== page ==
Sovereign wealth funds (SWFs) are expected to grow in importance as key sources of investment into private equity in the coming year, when pension funds are said to be reducing their asset allocation to private markets.
The increase of SWF influence also takes place as investors in private equity funds – known as limited partners (LPs) - are expected to gain more power in an environment where fundraising is difficult.
Research among 188 general partners (GPs) – the professionals at private equity firms – found those who cited SWFs as a more important source of funds increased to 27% this year from 19% last year. However, the sector’s main source of funds – family offices and wealthy individuals – still scored highest, at 45%.
In what 72% of respondents expect to be a highly challenging exit environment for private equity this year - and coupled with expectations that fundraising will also be harder - the private capital market will be LP-led in 2023, said IPEM, the events business that sponsored the research. Over three-quarters of the survey’s GP respondents said LPs would hold more power.
Meanwhile, ESG forms the biggest internal priority for firms in 2023, just as it did last year. Climate tops the ESG list, and 69% of GPs felt private equity could provide “serious answers to climate”.
Fund reporting and transparency also featured highly as priorities.
Despite a more negative view of the sector’s landscape, just as many funds as last year (two-thirds) still expect to raise money, and opportunities are expected to come about by a greater need for restructuring in portfolio companies. IPEM linked this finding to a generally positive sentiment about deal-making and capital deployment.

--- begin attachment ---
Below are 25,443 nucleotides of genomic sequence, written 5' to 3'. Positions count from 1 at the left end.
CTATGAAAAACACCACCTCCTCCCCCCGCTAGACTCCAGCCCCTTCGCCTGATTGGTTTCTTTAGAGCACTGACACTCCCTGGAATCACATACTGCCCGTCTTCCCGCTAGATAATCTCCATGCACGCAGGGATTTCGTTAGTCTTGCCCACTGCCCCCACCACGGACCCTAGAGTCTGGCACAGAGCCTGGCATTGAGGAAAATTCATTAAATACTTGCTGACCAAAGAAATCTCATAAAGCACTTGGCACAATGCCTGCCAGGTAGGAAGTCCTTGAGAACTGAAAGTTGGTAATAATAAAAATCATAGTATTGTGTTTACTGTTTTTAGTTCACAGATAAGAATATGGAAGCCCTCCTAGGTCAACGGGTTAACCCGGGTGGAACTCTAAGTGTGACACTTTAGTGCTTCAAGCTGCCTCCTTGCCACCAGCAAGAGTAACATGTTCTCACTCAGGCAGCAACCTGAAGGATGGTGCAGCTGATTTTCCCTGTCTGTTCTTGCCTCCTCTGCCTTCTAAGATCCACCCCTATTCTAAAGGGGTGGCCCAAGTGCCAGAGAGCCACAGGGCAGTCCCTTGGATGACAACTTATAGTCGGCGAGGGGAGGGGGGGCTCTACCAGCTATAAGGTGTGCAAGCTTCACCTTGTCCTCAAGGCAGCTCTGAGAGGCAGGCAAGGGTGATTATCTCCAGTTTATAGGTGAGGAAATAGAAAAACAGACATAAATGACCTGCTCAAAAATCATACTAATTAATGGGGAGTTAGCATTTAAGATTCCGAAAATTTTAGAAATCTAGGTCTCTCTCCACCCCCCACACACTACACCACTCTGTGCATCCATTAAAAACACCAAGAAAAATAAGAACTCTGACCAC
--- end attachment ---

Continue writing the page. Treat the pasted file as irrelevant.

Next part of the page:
Antoine Colson, IPEM chief executive, said the wider results in the report illustrated “positivity and optimism” among GPs in the industry.
“If I have a concern, it is whether this drive and enthusiasm will be shared by LPs.”
Pension funds and insurance companies were seen as allocating less to private equity and “struggling with less distribution and adverse J-curve effects”, Colson added.
At a conference last year, Johanna Kyrklund, co-head of investment and group chief investment officer at Schroders, said defined benefit (DB) pension plans would probably find they cannot take as much risk on growth assets when central banks are dealing with inflation and financial stability simultaneously. Deleveraging could lead to lower levels of DB scheme investments in illiquid assets, she said.
A recent RBC BlueBay survey showed fund selectors were positive about public-market investments and did not expect to increase allocations to private markets. However, other research published in September last year suggested fund selectors would seek help from private markets investments in order to combat inflation.
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